Driving along a busy street requires you to constantly monitor the behavior of other road users. You need to be able to spot and avoid the car that suddenly changes lane, or the pedestrian who steps out in front of you. How fast you can react to such events depends in part on your brain's level of alertness, or 'arousal'. This in turn depends on chemicals within the brain called neuromodulators.

Neuromodulators are a type of neurotransmitter. But whereas other neurotransmitters enable brain cells to signal to each other, neuromodulators turn the volume of these signals up or down. The activity of brain regions that produce neuromodulators varies over time, leading to changes in brain arousal. These changes take place over different time scales. Sudden unexpected events, such as those on the busy street above, trigger sub-second changes in arousal. But arousal levels also show spontaneous fluctuations over minutes to hours. We can follow these changes in real-time by looking into a participant’s eyes. This is because the brain regions that produce neuromodulators also control pupil size.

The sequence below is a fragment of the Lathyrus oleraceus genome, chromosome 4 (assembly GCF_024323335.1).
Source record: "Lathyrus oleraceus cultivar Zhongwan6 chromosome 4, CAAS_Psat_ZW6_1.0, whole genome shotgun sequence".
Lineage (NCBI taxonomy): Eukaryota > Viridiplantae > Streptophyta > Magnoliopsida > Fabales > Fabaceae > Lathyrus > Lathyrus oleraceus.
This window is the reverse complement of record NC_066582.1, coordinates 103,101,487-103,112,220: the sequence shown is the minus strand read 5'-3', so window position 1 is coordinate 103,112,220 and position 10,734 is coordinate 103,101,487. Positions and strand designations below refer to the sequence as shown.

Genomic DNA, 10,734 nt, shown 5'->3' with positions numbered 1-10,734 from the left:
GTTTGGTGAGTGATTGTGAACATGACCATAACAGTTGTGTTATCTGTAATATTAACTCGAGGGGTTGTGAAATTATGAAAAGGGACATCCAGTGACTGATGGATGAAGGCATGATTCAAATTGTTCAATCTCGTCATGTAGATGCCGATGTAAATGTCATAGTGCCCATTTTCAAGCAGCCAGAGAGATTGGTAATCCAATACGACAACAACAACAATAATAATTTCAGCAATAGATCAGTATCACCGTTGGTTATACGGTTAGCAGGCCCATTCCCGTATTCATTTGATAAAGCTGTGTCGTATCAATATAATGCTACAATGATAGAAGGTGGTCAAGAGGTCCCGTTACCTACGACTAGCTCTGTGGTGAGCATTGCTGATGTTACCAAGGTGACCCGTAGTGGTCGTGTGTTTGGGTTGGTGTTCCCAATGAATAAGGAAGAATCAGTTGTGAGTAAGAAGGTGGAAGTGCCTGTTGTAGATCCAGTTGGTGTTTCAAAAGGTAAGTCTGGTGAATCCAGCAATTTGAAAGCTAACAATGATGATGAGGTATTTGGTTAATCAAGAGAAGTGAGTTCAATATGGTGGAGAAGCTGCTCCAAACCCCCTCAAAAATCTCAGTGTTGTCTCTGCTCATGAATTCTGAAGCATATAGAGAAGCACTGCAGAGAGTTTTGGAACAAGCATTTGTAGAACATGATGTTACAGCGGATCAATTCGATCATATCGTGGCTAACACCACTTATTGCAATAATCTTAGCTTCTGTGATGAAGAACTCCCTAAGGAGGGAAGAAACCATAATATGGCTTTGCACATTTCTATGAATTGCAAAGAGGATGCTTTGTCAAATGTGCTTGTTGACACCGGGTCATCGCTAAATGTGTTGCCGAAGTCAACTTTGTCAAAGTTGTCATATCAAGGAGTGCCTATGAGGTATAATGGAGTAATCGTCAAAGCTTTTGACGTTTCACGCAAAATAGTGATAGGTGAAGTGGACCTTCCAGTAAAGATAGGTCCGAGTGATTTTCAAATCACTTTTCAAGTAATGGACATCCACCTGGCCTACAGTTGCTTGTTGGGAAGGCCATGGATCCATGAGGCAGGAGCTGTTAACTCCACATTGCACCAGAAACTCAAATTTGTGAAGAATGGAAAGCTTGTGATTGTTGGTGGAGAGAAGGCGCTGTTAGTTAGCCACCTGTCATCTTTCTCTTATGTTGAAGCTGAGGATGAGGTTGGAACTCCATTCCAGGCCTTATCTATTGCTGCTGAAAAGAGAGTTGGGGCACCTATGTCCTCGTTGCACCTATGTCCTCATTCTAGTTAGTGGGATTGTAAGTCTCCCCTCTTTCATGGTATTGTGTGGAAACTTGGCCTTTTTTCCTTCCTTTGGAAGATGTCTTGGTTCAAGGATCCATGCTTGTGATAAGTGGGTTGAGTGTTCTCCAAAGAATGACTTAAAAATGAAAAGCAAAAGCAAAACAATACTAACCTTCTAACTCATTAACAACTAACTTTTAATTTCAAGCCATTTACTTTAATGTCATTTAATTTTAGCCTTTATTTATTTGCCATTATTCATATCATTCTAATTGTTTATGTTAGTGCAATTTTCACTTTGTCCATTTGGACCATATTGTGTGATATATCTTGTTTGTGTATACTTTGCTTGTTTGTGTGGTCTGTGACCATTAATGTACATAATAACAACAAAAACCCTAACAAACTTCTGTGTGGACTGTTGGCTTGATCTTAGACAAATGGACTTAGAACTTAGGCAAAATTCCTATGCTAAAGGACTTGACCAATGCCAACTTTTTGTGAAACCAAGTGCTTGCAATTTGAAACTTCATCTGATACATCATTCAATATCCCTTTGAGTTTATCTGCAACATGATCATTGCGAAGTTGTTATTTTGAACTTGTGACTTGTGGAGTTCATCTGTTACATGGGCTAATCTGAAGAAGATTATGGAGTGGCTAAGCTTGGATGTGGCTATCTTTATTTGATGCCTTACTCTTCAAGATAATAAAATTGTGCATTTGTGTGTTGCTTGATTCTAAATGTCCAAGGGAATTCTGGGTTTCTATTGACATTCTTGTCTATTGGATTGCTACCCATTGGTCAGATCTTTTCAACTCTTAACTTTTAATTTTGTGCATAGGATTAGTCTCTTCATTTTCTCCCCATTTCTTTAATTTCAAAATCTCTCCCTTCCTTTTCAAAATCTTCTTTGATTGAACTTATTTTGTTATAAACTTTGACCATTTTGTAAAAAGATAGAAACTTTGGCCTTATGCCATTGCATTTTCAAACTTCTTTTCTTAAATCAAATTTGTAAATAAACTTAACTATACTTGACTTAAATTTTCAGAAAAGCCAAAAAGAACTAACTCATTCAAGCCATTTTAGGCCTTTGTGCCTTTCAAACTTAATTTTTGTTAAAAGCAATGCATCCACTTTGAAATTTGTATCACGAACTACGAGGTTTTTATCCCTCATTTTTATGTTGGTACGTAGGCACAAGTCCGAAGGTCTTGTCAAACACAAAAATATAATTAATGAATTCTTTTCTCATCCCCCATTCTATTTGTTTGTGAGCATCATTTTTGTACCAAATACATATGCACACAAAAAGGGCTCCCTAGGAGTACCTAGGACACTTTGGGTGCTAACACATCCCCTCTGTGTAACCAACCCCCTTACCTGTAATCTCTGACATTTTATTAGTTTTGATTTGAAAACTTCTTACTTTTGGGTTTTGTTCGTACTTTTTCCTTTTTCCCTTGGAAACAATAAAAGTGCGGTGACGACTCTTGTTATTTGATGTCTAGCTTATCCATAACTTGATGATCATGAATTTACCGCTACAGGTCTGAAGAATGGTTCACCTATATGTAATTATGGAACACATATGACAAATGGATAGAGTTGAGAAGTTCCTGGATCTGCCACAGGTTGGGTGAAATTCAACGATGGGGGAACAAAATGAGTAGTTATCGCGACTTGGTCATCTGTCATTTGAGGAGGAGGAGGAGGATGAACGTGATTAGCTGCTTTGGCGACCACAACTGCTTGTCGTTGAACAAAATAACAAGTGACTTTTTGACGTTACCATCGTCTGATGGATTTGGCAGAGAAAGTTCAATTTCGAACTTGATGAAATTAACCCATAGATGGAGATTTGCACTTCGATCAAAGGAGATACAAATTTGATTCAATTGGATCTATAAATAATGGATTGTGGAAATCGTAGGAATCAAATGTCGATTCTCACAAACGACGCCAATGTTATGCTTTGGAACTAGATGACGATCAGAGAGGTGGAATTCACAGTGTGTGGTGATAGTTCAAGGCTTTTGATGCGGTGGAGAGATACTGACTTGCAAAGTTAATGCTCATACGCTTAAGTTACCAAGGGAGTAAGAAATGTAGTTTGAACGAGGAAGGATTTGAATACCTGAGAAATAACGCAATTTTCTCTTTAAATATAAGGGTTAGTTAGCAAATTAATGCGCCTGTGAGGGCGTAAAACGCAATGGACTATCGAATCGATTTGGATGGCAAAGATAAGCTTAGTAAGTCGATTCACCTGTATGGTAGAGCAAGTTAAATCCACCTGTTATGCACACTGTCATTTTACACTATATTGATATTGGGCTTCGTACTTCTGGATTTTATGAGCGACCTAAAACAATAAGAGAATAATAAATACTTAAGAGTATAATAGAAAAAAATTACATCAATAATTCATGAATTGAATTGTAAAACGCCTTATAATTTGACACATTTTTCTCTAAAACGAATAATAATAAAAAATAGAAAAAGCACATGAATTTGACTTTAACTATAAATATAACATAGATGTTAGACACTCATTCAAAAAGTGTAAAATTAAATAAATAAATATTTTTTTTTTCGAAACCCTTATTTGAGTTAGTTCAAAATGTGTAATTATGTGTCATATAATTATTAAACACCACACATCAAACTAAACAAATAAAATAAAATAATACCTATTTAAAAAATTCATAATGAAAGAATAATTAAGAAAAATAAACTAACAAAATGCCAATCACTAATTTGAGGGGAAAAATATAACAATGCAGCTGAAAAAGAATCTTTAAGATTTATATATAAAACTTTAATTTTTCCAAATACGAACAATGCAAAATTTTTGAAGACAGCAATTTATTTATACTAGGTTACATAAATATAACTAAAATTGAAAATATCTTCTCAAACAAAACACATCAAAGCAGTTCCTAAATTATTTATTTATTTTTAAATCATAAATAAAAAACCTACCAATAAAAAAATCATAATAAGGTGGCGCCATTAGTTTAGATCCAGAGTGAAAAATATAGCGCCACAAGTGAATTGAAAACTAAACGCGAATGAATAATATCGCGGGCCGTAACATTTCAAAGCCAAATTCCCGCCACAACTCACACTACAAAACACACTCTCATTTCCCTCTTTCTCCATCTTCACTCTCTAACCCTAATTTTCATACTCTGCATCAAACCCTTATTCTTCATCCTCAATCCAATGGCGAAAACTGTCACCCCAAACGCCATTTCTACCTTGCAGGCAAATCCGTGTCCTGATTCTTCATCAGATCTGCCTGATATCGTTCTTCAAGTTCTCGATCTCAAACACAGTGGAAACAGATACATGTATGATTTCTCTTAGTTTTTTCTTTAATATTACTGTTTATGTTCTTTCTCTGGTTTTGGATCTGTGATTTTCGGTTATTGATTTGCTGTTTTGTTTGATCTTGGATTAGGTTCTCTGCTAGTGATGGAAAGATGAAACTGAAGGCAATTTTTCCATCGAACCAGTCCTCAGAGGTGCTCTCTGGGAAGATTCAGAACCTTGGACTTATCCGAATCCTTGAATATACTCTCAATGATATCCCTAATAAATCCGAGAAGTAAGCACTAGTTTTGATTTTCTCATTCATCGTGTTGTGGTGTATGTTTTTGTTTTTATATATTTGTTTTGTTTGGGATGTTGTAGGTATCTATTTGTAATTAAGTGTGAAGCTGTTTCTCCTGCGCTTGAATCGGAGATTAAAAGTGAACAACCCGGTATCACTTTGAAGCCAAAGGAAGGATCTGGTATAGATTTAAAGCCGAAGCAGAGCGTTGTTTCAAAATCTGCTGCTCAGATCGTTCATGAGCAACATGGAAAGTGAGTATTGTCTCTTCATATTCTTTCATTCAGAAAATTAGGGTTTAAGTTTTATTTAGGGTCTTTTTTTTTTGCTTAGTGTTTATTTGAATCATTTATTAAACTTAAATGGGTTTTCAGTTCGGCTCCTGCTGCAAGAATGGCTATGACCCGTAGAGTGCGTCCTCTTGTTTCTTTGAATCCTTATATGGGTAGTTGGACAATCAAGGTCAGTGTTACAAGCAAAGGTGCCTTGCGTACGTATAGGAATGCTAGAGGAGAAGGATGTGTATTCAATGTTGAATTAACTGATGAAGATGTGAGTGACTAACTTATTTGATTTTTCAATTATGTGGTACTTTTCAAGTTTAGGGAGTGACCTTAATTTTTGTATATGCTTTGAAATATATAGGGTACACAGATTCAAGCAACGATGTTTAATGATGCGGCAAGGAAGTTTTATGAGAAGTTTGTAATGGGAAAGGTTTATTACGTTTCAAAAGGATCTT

Van Kempen et al. have now combined measurements of pupil size with recordings of electrical brain activity. Healthy volunteers learned to press a button as soon as a target appeared on a screen. The larger a volunteer’s pupils were before the target appeared, the more slowly the volunteer responded on that trial. Large baseline pupil size is thought to indicate a high baseline level of brain arousal. By contrast, the larger the increase in pupil size in response to the target, the faster the volunteer responded on that trial. This increase in pupil size is thought to reflect an increase in brain arousal.